Mind odyssey - beyond AI to human evolution

HAL the all seeing AI red eye
Posted on: Friday 29, September 2017
Category: Life observations

Could the unthinkable happen! Could human evolution through emotional intelligence and enlightened consciousness eventually outsmart the sheer brute force of artificial intelligence (AI)? I hope so!

Remember that supercomputer called HAL 9000 from the movie 2001: A Space Odyssey? If you recall, HAL's had no physical form, only that infamous red camera eye that was installed everywhere around the spaceship. HAL proudly boasted of being the most advanced artificial intelligence ever created, and it controlled the spacecraft and interacted with the crew. HAL was capable of conversing, speech and facial recognition, natural language processing, lip reading, appreciation of art, interpreting and reproducing emotional behaviors, reasoning, and playing chess.

HAL however, began to display the unpredictable and fallible nature of his creators as well as the humans it was designed to interact with as HAL became more neurotic and started murdering the crew.

The immortal words from HAL were, "Dave... I'm afraid I can't let you do that..."

From HAL to 'Deep Blue' reality

HAL was the creation in an Arthur C Clarke 1968 novel and was made into well the cult film way ahead of its time. However, it didn't take long for reality to catch up for supercomputers to beat human chess masters.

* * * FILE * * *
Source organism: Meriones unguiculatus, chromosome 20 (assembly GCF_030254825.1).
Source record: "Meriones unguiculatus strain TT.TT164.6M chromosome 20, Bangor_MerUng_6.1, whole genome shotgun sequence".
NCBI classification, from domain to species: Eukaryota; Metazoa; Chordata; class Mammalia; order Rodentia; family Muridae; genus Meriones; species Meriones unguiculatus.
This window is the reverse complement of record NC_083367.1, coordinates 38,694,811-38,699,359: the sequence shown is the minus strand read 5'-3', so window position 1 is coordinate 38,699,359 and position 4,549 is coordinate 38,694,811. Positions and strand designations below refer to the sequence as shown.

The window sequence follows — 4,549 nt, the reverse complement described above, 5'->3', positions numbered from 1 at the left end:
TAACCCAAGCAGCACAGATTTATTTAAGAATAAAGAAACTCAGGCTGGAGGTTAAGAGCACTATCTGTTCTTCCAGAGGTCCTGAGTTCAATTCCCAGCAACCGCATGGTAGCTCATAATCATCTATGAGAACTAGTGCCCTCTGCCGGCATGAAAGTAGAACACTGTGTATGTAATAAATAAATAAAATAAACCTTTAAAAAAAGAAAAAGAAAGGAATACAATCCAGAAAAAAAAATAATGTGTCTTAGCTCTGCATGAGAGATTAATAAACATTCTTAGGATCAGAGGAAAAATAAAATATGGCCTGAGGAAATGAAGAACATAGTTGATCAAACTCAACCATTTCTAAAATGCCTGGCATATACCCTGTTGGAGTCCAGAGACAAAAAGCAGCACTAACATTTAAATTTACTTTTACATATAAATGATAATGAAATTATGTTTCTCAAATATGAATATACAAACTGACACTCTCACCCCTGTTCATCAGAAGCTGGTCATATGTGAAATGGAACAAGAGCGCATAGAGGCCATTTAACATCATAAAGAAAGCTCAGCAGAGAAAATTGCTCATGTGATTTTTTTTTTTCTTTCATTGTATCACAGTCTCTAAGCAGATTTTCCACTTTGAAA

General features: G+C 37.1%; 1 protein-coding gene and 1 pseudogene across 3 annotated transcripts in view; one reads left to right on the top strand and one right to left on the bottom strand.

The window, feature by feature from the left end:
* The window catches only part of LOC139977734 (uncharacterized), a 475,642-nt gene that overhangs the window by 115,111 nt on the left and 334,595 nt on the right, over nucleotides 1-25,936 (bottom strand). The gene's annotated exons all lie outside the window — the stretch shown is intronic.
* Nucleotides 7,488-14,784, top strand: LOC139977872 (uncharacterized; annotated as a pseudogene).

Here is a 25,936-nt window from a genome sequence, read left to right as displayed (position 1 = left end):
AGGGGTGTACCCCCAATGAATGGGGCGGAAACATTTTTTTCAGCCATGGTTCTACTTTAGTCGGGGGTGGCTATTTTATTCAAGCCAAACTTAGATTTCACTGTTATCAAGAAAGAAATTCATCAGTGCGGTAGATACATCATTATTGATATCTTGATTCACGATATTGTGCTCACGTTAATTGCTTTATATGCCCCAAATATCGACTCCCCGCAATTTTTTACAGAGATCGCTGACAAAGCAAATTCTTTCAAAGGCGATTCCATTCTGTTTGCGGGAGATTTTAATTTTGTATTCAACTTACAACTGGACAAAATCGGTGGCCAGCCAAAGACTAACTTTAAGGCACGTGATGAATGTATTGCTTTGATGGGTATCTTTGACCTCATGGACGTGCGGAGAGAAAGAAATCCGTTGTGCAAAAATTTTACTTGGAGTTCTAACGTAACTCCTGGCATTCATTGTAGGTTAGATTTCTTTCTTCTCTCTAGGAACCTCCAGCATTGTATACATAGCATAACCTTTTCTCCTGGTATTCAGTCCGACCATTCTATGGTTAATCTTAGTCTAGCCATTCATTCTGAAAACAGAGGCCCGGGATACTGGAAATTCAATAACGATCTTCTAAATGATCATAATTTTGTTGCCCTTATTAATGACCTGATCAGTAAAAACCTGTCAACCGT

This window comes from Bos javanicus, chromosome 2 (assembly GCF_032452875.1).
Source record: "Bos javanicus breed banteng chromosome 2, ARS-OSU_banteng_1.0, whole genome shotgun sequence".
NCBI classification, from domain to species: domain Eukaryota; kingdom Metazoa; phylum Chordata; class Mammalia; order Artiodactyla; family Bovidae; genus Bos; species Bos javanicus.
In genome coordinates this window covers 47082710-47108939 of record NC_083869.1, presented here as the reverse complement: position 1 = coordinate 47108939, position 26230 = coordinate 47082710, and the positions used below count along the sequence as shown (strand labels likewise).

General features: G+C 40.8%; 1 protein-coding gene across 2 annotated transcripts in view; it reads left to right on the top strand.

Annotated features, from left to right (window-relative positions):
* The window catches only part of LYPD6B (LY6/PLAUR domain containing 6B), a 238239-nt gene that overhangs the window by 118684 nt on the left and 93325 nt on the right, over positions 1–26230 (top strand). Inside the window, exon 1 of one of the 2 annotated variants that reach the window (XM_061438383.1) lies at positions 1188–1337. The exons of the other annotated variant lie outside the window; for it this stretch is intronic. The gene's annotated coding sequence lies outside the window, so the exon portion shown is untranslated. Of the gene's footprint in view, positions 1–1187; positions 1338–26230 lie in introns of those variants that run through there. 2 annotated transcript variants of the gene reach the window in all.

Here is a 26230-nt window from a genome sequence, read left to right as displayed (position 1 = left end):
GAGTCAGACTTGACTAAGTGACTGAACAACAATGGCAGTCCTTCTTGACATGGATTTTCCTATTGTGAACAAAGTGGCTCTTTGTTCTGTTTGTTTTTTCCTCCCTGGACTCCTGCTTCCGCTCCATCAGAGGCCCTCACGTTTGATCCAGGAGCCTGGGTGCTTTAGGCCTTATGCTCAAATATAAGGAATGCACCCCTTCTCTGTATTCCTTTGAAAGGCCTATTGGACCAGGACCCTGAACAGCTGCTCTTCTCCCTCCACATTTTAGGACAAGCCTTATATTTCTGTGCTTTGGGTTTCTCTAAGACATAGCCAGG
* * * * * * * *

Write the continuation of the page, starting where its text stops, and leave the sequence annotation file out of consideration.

Around 3o years later (and just over 20 years ago), in New York, Garry Kasparov played chess against a computer programme called 'Deep Blue' (May 11th, 1997). People believed that human intuition would always mean that we would play better chess than computers. It turned out this was wrong. The result was that raw cold number crunching, playing the ‘shear brute force of ugly chess’ lead the way!

The rise of the robots - a threat to our jobs

You can be forgiven for thinking that the world is about to be taken over by the machines. Hardly a day passes without a new story featuring terms like robots, augmented and virtual reality, deep learning, or most frequently artificial intelligence (AI). There is a drive to replace a range of human-to-human interactions with, what might euphemistically describe as human-to-human-like interactions.

Here's what a few experts are saying: